PDO continues its “How I Got My Job” Series focusing on practicing in smaller cities and towns with a feature on Jeffery Slack, who opened his own firm in Cedar City, Utah. Here is Jeffery’s perspective on practicing in a smaller city!
1. What did you do before law school and why did you decide to go to law school? I was an undergraduate at the University of Utah. I worked at UPS and put myself through school that way. About half way through my undergraduate education, it dawned on me that I was not going to really get any offers from any “English Literature and Spanish Literature” firms so law school seemed like it would open some doors. I almost stayed at UPS and became a delivery driver.
2. What kinds of things did you do during law school? (Clubs, journal, work, clinics?) I worked at the Attorney General’s office downtown (Heber Wells building, at the Criminal Division and Prosecution Counsel) from the Summer after my first year up until graduation from law school.
3. Where are you working and what are you doing? I am a sole practitioner practicing in mostly criminal defense. My office is located in Cedar City. I also practice all domestic areas of the law (divorce, custody, adoptions, probate etc). I have one of four contracts in Iron County representing indigent defendants. My private work is mostly in Southwest Utah–however, I have cases from Davis County south.
4. When and how did you first decide to start your own firm? From 2003 to 2006, I was a Deputy Iron County Attorney. During that time, I had also served as a Special Prosecutor for Washington and Beaver Counties. I think I always had wanted the freedom to be my own boss and to essentially not rely on someone else for a paycheck, so I tried to soak in all the information I could from the various private attorneys I came into contact with. On many occasions, I would go to lunch with or simply pull aside private attorneys and quiz them about their practices and I sought out their advice regarding the running of a law office. In 2006, one of the private attorneys in Cedar City mentioned to me that I could take over his indigent defense contract. That was enough to push me over the cliff to leaving my government job and going solo. The contract was enough to cover my overhead and made me feel confident that it could be done.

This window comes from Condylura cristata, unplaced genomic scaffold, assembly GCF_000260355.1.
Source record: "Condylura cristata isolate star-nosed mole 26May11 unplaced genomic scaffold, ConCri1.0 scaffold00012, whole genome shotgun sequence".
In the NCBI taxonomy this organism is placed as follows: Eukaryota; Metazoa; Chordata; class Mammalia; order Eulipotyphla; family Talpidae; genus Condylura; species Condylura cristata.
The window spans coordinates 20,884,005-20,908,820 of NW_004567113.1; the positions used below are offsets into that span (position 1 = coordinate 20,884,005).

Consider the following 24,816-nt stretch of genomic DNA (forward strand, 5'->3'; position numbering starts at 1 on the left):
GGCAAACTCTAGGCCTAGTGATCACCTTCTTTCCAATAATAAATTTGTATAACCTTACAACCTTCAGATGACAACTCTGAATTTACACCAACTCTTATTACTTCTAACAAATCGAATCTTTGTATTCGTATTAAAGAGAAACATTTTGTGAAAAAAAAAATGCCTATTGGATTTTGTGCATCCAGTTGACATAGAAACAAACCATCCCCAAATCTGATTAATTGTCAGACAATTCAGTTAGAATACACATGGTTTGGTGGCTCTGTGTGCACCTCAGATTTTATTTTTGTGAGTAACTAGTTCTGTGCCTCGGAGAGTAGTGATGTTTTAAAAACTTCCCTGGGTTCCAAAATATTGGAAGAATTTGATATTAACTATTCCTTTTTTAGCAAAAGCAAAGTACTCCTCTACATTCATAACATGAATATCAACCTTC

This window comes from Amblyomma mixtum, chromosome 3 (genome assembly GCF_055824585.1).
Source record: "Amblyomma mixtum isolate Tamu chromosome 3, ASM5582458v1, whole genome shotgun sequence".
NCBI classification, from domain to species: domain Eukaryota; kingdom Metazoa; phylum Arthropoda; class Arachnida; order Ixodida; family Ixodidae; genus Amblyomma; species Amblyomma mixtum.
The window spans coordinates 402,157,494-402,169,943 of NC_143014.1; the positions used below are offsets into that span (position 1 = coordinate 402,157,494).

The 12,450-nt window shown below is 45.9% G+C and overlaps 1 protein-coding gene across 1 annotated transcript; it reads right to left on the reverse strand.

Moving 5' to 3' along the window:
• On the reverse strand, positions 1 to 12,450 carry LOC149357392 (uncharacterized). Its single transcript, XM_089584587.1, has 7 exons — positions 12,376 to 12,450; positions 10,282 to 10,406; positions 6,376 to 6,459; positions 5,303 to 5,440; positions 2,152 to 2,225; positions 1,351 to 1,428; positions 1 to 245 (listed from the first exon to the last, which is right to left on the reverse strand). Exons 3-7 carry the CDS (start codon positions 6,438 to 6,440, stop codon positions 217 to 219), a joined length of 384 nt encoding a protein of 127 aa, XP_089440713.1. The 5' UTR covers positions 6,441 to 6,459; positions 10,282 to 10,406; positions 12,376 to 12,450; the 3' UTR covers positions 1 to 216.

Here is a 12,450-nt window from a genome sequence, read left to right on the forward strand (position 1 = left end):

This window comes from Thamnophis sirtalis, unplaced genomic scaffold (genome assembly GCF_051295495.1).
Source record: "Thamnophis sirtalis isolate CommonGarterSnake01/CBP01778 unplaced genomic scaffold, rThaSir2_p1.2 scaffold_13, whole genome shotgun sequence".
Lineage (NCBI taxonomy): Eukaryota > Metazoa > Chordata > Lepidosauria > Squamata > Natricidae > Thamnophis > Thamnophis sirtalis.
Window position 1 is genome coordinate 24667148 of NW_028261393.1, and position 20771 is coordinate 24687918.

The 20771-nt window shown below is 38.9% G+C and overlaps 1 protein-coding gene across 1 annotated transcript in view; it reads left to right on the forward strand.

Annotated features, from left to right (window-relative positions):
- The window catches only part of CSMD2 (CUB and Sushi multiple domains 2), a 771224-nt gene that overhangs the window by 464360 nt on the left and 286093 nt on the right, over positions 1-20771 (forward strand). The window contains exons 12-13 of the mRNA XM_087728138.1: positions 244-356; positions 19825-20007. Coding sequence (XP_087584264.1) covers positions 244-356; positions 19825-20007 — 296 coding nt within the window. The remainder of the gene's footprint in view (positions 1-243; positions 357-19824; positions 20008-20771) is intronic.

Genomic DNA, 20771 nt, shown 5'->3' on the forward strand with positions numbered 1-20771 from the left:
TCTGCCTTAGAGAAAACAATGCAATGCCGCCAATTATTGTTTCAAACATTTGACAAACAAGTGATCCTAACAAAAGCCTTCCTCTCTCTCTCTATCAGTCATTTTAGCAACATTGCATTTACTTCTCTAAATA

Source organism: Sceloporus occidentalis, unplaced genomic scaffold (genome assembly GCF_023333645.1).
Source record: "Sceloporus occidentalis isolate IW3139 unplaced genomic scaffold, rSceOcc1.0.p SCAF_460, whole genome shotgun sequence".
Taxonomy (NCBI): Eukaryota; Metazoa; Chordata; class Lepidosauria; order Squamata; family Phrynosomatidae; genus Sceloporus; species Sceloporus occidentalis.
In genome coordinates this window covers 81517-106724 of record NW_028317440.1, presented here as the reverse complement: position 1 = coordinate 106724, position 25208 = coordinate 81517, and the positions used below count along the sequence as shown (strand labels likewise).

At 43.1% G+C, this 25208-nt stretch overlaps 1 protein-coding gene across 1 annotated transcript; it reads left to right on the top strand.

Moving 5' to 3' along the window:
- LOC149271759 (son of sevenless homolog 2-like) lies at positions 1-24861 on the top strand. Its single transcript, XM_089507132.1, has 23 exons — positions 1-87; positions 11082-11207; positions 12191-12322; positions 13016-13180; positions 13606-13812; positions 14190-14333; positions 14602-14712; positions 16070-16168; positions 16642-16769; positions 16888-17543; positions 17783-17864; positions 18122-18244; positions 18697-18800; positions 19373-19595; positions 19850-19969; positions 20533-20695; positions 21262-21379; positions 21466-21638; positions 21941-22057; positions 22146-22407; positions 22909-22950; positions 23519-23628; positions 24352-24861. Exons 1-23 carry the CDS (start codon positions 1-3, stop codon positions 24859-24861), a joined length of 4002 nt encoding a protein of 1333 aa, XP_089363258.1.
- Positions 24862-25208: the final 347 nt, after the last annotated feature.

5. What do you like about practicing in Southern Utah? The vast majority of the attorneys in Southern Utah are good, honest people.
6. What kinds of things do you think helped you build your practice outside of a major city? In my opinion, my three or so years of experience as a prosecutor gave me credibility to the general public (whether that credibility was deserved or not is debatable). Also, those years gave me invaluable courtroom confidence and experience.
7. What tips do you have for students who are job seeking? You cannot rely on a paycheck from an employer. If you can at all afford to do so, work or volunteer to work at a smaller firm or with a solo who does the day to day practice of law that the majority of lawyers practice. When I graduated from law school I did know how to write a petition or for that matter where I would go to file it.